In the end, the goal of the classifications provided by the RDP-NBC for next generation sequencing datasets is to provide a sense of community structure that may be relevant to function in the environment. There were few incongruities between the HBDB-based taxonomies and those in the existing training sets, primarily because existing training sets did not include sequences identical to these bee-specific groups. Across all three training sets, only 14 sequences were found to be identical to those in the HBDB. The Greengenes training set, for example, included the majority of these identical sequences (12/14) and many closely related sequences (>95% identical across the full length) Additional file 2). However, rarely did our taxonomic designation differ from that in the original training set largely due to the fact that we were looking at the family level, including information about whether or not the sequence had been found in honey bees. As is obvious in Figure 1, certain bee-associated clades include strains identified to the genus and species level (Table 2). Because these strains are bacterial isolates that can be studied with regards to their metabolic capabilities (in some cases, their genome sequences have been completed, see ncbi accession #CP001562), we can begin to determine whether or not there are functional differences relevant in the classification of an organism as either “alpha-2.1” (Commensalibacter intestini) or “alpha-2.2” (Saccharibacter florica). For example, the pathogen Bartonella henselae sequence CP00156 (B. henselae) clades with the alpha-1 sequences (Figure 1), a group that often is found in honey bee colonies although the fitness effects on the host are unclear. Additionally, the relevance of the taxonomic designation below the family level for these bee-specific groups remains to be determined.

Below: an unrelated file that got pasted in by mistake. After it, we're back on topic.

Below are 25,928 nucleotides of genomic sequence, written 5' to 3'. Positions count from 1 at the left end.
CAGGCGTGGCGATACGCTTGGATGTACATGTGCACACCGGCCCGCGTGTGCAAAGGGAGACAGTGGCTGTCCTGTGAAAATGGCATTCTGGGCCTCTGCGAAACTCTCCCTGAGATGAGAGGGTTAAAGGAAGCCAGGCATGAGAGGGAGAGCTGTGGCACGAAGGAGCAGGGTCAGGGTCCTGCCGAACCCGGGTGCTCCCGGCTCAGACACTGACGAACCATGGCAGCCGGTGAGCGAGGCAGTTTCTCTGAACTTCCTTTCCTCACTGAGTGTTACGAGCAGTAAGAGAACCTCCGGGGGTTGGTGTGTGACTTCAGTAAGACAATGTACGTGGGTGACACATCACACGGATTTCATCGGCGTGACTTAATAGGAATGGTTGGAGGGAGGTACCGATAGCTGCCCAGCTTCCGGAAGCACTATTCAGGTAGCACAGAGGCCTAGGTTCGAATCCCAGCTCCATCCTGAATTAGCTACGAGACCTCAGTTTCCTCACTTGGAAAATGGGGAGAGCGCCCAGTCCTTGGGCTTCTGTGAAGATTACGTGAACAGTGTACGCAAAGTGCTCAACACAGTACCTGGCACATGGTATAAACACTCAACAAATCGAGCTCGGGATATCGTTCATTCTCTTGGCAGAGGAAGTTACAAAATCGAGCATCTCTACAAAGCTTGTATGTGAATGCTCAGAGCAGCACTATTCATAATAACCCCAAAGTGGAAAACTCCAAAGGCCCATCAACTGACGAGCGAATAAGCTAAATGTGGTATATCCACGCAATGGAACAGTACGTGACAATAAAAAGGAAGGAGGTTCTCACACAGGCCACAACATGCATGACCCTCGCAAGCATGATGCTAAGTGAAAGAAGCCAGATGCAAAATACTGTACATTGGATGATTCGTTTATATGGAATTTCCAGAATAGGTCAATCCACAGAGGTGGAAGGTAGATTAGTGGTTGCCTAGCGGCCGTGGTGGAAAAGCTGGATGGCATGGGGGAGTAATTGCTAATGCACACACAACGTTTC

Table 2

Bacterial isolates with genus and species designations that clade within the bee-specific groups

Bee-specific group

Strain taxonomic designation


Saccharibacter florica strain S-877


Commensalibacter intestini strain A911


Bartonella grahamii as4aup


Lactobacillus apis strain 1 F1

These isolates, and their existing taxonomic information, may inform research into the function of the honey bee gut microbiota.

Fine scale diversity within the honey bee gut

Using the RDP-NBC and the HBDB custom training sets, a large number of diverse sequences within the honey bee gut were classified in each of the honey bee specific families (Table 3). Although our classification schema does not designate different genera within bee-specific bacterial families, the schema can be used to explore the relevance of fine-scale diversity (at the OTU level) within the honey bee gut (as in [25]). The fine-scale diversity identified previously as present in genetically diverse colonies was found to exist within honey bee-specific bacterial families (Additional file 3), suggesting that host genetic diversity may play a role in shaping the diversity and composition of associated microflora in colonies.
Table 3

Diversity of species and unique sequences found within honey bee microbiota


Num. unique sequences

OTUs (97% ID)















































































For each family found with honey bee guts (based on SILVA + bees classification) the number of unique sequences and the number of 97% identical operational taxonomic units (OTUs) is shown.